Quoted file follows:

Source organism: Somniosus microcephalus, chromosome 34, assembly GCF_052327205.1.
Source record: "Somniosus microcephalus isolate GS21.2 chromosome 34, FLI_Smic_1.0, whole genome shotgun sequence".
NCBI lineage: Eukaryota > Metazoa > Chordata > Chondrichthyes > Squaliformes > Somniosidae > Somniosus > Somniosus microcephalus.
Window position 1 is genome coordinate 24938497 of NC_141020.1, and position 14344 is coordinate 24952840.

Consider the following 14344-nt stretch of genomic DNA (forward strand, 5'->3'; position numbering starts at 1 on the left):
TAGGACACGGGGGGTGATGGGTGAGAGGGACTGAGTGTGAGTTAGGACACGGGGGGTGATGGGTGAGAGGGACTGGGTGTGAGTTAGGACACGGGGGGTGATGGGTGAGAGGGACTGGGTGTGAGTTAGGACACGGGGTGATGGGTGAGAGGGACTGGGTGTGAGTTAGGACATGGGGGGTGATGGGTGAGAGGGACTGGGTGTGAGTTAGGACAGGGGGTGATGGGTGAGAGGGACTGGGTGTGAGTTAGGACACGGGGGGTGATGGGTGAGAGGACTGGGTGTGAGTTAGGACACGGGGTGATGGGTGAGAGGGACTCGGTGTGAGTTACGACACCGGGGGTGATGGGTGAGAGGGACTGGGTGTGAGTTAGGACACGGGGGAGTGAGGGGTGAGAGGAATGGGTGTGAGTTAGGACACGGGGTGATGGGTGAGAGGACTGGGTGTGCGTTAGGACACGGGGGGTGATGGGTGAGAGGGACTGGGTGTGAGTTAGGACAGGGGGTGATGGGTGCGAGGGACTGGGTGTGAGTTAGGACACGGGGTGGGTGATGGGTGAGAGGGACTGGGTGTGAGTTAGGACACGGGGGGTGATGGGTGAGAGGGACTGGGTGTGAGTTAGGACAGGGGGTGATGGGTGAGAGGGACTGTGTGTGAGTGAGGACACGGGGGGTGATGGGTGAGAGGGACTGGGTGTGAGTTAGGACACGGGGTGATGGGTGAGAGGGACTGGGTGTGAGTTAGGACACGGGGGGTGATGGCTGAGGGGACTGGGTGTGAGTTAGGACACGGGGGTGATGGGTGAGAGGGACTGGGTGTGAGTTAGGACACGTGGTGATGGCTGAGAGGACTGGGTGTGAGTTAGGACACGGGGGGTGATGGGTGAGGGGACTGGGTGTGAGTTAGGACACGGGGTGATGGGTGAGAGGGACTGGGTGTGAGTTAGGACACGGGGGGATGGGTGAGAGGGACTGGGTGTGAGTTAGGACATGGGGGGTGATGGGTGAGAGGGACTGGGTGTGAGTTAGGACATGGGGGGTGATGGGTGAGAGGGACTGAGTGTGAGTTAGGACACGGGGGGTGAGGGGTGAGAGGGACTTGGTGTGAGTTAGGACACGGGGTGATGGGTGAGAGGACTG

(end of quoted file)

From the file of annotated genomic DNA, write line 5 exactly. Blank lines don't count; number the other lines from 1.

Consider the following 14344-nt stretch of genomic DNA (forward strand, 5'->3'; position numbering starts at 1 on the left):